• Search Google Scholar
    • Export Citation
  • Szendrő, Ferenc (ed.) 1948 1848–1948. Száz év a szabadságért [1848–1948. A Hundred Years for Liberty]. Budapest: Dolgozók Kultúrszövetsége.

    • Search Google Scholar
    • Export Citation
  • Szilágyi, Márton 2007 Helden und Antihelden von 1848/49 in der ungarischen Literatur des 19. Jahrhunderts [Heroes and Antiheroes of 1848/49 in 19th-Century Hungarian Literature]. In Holger, Fischer (ed.) Lajos Kossuth (1802–1894): Wirken – Rezeption – Kult, 125136. Hamburg: Krämer Verlag.

    • Search Google Scholar
    • Export Citation
  • Szilágyi, Márton , 2017 „Mi vagyok én?” Arany János költészete [“What am I?” The Poetry of János Arany]. Budapest: Kalligram.

    • Search Google Scholar
    • Export Citation
  • T Erdélyi, Ilona 1999 Quellgebiet der Theorie der ungarischen literarischen Volkstümlichkeit [The Origin of the Theory of Hungarian Literary Folklorism]. In Erdödy-Csorba, Csilla (ed.) Europäische Romantik und nationale Identität: Sándor Petőfi im Spiegel der 1848er Epoche, 105118. Baden-Baden: Nomos.

    • Search Google Scholar
    • Export Citation
  • Takács, Róbert 2003 Nevelni és felkelteni a gyűlöletet [Educating and Invoking Hatred]. Médiakutató 4(1):4560.

  • Tanner, József 1949 Központi feladataink [Our Core Tasks]. Népművelési Híradó 1(1):2.

  • Tompos, Krisztina 2018 A centenáriumi gyűjtés. A néprajztudomány kihívásai az 1848–49-es forradalom és szabadságharc századik évfordulóján [Centenary Collection. The Challenges of Ethnography on the Centenary of the 1848–49 Revolution and War of Independence]. In Havay, Viktória Veress, Dávid (eds.) Varietas delectat. Az ELTE BTK Magyar és Összehasonlító Folklorisztika és Európai Etnológia doktori programok hallgatóinak tanulmánykötete, 2544. Budapest: ELTE BTK Néprajzi Intézet.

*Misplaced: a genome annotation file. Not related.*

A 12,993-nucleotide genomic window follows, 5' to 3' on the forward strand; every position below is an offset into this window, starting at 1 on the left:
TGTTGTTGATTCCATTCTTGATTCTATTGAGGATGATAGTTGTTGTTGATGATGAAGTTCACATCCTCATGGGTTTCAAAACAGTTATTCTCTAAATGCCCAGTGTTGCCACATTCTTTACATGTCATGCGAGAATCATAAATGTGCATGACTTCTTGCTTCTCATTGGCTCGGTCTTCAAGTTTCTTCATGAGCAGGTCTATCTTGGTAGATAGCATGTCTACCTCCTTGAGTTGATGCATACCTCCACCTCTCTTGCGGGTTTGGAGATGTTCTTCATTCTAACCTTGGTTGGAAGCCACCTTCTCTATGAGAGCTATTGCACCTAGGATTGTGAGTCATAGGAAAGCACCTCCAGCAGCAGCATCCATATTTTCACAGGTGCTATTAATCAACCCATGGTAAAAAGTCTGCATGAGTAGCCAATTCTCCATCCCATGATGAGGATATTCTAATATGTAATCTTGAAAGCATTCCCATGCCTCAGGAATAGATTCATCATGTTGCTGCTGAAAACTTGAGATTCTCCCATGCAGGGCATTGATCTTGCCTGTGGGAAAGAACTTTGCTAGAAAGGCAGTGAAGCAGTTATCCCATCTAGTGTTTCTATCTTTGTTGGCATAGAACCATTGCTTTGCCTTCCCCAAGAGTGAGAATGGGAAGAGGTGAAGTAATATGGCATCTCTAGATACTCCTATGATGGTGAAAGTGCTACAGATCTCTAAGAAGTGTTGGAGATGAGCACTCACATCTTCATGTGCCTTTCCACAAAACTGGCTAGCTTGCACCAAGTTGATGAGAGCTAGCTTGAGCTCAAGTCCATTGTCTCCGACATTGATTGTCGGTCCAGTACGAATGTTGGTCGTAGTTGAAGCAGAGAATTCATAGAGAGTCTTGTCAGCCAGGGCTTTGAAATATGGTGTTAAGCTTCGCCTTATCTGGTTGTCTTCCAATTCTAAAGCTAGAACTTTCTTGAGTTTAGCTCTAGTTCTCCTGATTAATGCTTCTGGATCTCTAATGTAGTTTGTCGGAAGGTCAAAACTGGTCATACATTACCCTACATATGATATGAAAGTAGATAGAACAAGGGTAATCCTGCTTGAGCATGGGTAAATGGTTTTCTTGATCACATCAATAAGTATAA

• Search Google Scholar
    • Export Citation
  • Tóth, Judit 2016 Kulaks in Political Cartoons of the Rákosi-Era. In Radu, Sorin Budeanca, Cosmin (eds.) Countryside and Communism in Eastern Europe. Perceptions, Attitudes, Propaganda, 637655. Berlin: LIT Verlag.

    • Search Google Scholar
    • Export Citation
  • Urbán, Ernő 1950 Esőcsinálók [Rainmakers]. In Műsorfüzet a városi és falusi kultúrcsoportok részére (szeptember), 8184. Budapest: Népművelési Minisztérium.

    • Search Google Scholar
    • Export Citation
  • Várdy, Steven Béla 1997a Kossuth, Louis [Lajos]. In Várdy, Steven Béla (ed.) Historical Dictionary of Hungary, 434437. Lanham (MD) – London: The Scarecrow.

    • Search Google Scholar
    • Export Citation
  • Várdy, Steven Béla , 1997b Lukács, György. In Várdy, Steven Béla (ed.) Historical Dictionary of Hungary, 467469. Lanham (MD) – London: The Scarecrow.

    • Search Google Scholar
    • Export Citation
  • Várdy, Steven Béla , 1997c Petőfi, Sándor. In Várdy, Steven Béla (ed.) Historical Dictionary of Hungary, 555556. Lanham (MD) – London: The Scarecrow.

    • Search Google Scholar